Best Blogs of the Week & What in the World?

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Best Blogs of the Week

I read a lot of travel blogs every week. Every day, even. Since I’m constantly coming across good reads, I’ve decided to highlight some of the best and most interesting posts, photos, videos and general blogging gems from all over the web that I’ve discovered in the past week.

Though I try to read a diverse sampling of things, there’s no way that I can possibly get to it all. So, if you have an interesting post that you’d like me to check out and consider for next week, please let me know in the comments! Who knows? Maybe I’ll fall in love with it. At the very least, I’ll leave you my two cents in a comment.

What I'm Reading

When is Travel Too Dangerous? at Otts World

Sherry and Rick, along with Dave and Deb of The Planet D, will be tackling the Mongol Rally next year — a race across two continents with the end goal being Mongolia, and raising money for charity. Sherry writes about being excited for the adventure, but also slightly shaken by all the stern warnings and legal-speak she had to read during the sign-up process (this included her being told that entrants run the risk of injury, prison, and even death — it's happened before in this unsponsored, un-routed race). In the end, though, she decides that the risks are worth it.

So what happens next? at What's Dave Doing

Dave (who really is a fantastic writer, by the way) has been traveling the world for the past handful of months. But his time as an expat is swiftly coming to a close, and he's wondering what to do and where to go next. Anyone who has traveled long-term before can relate to this — as can anyone approaching a big change in his/her life. Dave ponders over where he'll live, how he'll make money, and how he'll adjust to life back at home. But don't worry — he's got a plan or two up his sleeve.

Defining Moments From 27 Awesome Bloggers at Where is Jenny?

Looking for some travel inspiration? Check this out. Jenny, who is less than 40 days away from diving into a nomadic lifestyle, takes a look back at some of her defining moments as a traveler. And then she highlights defining moments from 27 more of our favorite bloggers. It's great to read stories like these, and find out what the catalysts were that inspired so many others to get out there and see the world.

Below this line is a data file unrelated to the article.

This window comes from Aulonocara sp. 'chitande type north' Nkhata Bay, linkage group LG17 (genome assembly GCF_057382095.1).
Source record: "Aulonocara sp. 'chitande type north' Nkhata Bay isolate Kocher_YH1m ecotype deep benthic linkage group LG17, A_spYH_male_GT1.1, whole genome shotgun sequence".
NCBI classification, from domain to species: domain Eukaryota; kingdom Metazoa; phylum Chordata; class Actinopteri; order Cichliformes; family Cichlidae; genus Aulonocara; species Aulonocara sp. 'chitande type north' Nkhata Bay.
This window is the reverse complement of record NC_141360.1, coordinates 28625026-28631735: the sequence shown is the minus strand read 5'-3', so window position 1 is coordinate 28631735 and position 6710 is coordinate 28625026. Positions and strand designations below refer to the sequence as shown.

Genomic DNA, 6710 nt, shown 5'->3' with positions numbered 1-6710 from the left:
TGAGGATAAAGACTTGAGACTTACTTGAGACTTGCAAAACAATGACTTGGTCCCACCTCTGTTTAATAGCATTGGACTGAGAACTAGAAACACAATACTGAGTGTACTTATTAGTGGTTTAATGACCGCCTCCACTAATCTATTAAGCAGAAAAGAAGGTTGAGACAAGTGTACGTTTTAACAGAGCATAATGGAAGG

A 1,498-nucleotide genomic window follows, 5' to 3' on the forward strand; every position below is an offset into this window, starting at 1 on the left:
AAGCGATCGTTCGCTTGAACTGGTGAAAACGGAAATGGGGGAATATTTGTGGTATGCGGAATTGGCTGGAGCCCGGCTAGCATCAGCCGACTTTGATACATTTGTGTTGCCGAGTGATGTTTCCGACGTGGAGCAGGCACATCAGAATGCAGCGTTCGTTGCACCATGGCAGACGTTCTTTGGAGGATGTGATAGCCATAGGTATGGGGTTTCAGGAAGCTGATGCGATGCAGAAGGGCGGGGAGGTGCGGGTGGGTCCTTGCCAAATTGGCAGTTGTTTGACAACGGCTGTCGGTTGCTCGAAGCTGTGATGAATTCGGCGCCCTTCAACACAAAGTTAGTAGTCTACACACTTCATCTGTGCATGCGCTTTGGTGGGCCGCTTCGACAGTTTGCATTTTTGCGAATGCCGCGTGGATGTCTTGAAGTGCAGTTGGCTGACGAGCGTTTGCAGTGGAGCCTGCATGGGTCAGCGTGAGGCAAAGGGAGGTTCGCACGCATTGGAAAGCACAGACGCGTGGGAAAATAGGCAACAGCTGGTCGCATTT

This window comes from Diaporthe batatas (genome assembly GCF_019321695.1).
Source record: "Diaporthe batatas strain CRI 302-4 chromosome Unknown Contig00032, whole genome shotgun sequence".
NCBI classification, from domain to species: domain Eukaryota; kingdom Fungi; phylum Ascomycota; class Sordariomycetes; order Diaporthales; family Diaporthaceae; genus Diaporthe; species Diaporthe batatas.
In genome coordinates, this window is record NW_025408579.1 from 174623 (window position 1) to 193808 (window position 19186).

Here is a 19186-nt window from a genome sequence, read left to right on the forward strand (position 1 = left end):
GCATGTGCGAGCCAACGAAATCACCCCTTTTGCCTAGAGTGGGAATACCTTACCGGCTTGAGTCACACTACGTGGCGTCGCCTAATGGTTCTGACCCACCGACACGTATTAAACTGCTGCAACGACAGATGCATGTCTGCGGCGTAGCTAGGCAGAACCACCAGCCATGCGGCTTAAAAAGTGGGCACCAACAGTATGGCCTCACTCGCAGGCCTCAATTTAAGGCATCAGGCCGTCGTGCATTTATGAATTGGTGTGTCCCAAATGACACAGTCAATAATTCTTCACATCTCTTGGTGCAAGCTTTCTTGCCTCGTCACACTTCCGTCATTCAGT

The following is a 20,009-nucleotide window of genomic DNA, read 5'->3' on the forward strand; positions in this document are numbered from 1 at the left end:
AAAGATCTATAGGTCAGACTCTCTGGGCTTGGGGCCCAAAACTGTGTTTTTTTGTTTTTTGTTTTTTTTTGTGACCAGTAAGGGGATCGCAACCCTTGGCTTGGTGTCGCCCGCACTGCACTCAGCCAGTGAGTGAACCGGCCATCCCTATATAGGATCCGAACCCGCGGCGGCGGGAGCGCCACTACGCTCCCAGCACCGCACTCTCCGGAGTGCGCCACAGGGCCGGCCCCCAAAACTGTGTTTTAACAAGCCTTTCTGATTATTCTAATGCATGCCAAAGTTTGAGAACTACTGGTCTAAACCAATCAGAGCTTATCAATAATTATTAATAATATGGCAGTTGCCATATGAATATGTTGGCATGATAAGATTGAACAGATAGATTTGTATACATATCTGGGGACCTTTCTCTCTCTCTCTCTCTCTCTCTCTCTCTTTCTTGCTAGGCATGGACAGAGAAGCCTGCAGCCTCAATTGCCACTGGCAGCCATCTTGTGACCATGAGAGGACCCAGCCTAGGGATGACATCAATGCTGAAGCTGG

Ups and Downs in the Blue City at To Uncertainty and Beyond

Fantastic photos, and honest opinions on India — that's what you'll find in this post. Clark and Kim are (or were) in India, and, as evidenced in this piece, they both love and are exhausted by its frenetic energy, friendly locals, and abysmal sanitation. This post is written about Jodhpur — the couple's favorite Indian city because it's so… well, Indian. India is not an easy country to digest, but I can understand how people can fall in love with it after-the-fact after reading this. And did I mention the photos? Brilliant.

Seven Tips to Start Your Travel Blogging Journey at ProBlogger via Nomadic Matt

Matt knows a thing or two about travel blogging. He has one of the top travel blogs out there, and has turned it into his career. So, clearly, his advice must be worth paying attention to. The seven tips he lays out here seem simple (be an expert, be a good writer, use photos), but they make complete sense.

How British People Greet You at the Airport

Even though this turns out to be an advertisement, if this video doesn't make you smile, something is wrong with your soul.

What in the World?

Read on to learn about what's going on around the world this week.